British rockers the Kooks are difficult to classify. For most of frontman Luke Pritchard’s career, he produced the kind of off-kilter indie rock that infected most college radio stations. But on last year’s “Listen,” the days of tunes like “Naive” and “Always Where I Need to Be” feel distant in light of an upbeat, poppy new sound, riddled with global beats and handclaps. Pritchard, who collaborated with hip-hop producer Inflo and sought inspiration in African jazz, says that fans don’t mind the change. “We kind of have this microcosm, with so many people coming to shows and so much love for the new albums, but we’re not pushing it down people’s throats,” he said in a phone interview. “They like that we’re taking new risks with our new albums, and doing something a bit deeper.” Calling from Austin, Texas, Pritchard reflected on his top five inspiring musical evolutions.
David Bowie: It’s a very obvious cliche when you talk about it. . . . Even like if you think about “Hunky Dory,” which has the song “Kooks” on it — it is a funky record. The way he could pick up new music that was around him and jump from one style to another, and obviously working with different producers in the same way, was definitely inspirational to us.
Damon Albarn (Blur, Gorillaz): One of my absolute heroes. . . . Blur was quite a diverse band anyway, but Blur into Gorillaz was this huge jump musically. . . . [When working on “Listen”], I found a lot of really interesting Ethiopian jazz music, which led me on a bit of a path. What Damon was doing really tuned me into that stuff.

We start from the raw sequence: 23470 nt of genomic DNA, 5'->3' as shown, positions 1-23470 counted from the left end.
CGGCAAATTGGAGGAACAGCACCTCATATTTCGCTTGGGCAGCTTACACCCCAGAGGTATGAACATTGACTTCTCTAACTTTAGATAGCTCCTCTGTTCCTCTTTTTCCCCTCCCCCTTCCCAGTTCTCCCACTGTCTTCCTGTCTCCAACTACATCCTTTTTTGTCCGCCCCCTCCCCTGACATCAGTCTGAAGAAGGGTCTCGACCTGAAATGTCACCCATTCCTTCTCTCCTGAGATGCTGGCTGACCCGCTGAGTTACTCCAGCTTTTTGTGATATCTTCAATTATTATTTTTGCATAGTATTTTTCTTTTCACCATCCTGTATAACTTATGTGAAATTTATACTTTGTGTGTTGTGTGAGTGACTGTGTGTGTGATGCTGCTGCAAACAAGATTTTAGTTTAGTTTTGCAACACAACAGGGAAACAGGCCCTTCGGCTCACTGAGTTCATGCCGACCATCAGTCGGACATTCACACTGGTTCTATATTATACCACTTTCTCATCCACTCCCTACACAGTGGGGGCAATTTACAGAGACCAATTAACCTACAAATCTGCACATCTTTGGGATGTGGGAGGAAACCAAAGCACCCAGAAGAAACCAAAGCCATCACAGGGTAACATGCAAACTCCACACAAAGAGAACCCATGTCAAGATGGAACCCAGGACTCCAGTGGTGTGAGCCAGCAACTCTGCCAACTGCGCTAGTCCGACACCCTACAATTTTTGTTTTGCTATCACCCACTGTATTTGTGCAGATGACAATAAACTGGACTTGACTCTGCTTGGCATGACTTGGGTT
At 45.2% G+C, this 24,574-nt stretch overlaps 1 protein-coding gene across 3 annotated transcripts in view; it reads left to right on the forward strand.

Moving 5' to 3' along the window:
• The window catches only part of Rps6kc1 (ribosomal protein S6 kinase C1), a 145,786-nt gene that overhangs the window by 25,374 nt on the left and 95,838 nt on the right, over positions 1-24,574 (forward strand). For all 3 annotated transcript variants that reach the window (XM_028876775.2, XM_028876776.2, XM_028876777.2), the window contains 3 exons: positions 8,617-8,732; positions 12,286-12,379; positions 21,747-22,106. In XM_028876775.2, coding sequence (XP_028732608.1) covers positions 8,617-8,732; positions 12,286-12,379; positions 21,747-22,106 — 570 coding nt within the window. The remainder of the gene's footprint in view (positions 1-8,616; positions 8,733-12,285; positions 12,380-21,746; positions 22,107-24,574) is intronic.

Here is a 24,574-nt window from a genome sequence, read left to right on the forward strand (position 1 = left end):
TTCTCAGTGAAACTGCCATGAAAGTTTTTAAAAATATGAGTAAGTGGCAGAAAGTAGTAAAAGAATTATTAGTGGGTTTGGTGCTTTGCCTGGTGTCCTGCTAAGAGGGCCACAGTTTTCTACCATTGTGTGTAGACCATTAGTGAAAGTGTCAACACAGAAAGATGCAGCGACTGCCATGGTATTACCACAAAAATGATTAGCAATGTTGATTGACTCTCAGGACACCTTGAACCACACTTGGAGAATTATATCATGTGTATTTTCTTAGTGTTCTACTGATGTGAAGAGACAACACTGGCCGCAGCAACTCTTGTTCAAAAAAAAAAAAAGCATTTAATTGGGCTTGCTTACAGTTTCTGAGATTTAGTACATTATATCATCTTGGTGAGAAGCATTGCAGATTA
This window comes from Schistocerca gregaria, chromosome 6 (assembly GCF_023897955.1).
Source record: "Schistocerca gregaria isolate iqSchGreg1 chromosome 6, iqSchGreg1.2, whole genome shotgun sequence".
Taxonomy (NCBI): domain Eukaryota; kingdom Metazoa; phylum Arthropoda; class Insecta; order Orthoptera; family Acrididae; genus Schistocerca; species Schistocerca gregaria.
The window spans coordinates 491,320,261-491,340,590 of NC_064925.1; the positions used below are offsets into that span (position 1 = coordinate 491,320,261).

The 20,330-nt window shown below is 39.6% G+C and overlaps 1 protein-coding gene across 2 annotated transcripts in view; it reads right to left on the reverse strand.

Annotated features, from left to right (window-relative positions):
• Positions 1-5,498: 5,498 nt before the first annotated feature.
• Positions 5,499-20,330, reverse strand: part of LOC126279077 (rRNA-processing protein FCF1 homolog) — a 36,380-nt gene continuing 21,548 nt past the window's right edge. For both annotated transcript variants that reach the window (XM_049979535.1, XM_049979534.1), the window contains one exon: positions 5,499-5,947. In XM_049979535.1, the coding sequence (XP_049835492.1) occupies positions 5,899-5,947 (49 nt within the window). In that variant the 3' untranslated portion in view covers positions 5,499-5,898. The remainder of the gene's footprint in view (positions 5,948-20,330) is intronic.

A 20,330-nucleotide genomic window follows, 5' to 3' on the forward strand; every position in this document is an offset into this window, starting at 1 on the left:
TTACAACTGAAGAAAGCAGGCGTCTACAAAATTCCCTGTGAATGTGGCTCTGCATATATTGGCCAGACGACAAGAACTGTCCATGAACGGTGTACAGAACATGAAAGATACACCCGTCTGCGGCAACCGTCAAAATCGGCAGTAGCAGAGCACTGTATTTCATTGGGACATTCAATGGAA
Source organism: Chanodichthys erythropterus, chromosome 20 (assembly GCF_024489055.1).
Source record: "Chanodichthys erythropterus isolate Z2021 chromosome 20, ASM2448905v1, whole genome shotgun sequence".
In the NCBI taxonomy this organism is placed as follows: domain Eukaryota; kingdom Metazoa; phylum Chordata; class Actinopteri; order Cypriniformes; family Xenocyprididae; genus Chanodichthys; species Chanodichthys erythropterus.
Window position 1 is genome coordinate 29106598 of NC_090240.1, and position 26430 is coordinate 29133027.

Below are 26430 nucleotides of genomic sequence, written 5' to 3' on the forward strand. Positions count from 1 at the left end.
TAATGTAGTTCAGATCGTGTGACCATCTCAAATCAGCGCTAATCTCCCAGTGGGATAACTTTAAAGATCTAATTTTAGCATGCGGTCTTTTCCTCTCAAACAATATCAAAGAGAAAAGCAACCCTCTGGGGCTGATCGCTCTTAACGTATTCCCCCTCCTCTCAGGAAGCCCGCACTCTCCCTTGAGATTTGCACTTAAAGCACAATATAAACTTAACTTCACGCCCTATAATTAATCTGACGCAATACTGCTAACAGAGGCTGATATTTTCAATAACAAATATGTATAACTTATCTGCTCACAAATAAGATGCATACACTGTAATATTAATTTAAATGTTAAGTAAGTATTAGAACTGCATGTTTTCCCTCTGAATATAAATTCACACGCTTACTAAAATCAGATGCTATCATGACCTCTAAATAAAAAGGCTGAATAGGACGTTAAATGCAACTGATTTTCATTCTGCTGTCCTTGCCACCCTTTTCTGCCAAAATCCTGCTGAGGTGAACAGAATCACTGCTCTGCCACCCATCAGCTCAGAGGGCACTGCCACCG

Bob Dylan: He’s so stubborn, so brilliantly stubborn; he doesn’t want to be bored. He never wants to repeat the same thing twice. In the concerts I’ve seen of his, he doesn’t even sing the same note anymore. (laughs) He’s challenging himself, he has so many sides to him. If you even think about “Nashville Skyline,” he completely changed his voice — he sounds like a different singer.
Beck: I didn’t really get into Beck until I was a bit older. I was obviously massively aware of him from his “Odelay” days, but where he went to “Sea Change,” which is almost like Neil Young — that record is quite eclectic, but each record has a distinct sound. The Kooks, we always try to do that: The new album is very eclectic, each song is in a different world.
Quincy Jones producing Michael Jackson (“Thriller”): Inflo hit me up with a lot of knowledge I wouldn’t have known about. You look at Michael and how he pushed from “Off the Wall” and his next solo record after being in a pop band with his brothers . . . he was almost like, “I’m going to forget that album ever happened.” But the fact that Quincy could just jump genres and bring his jazz influence into this dance world was why the production was so incredibly special.
The Kooks perform with Young Rising Sons at House of Blues on Sunday at
7 p.m. $25-$35. 888-693-2583. www.houseofblues.com/boston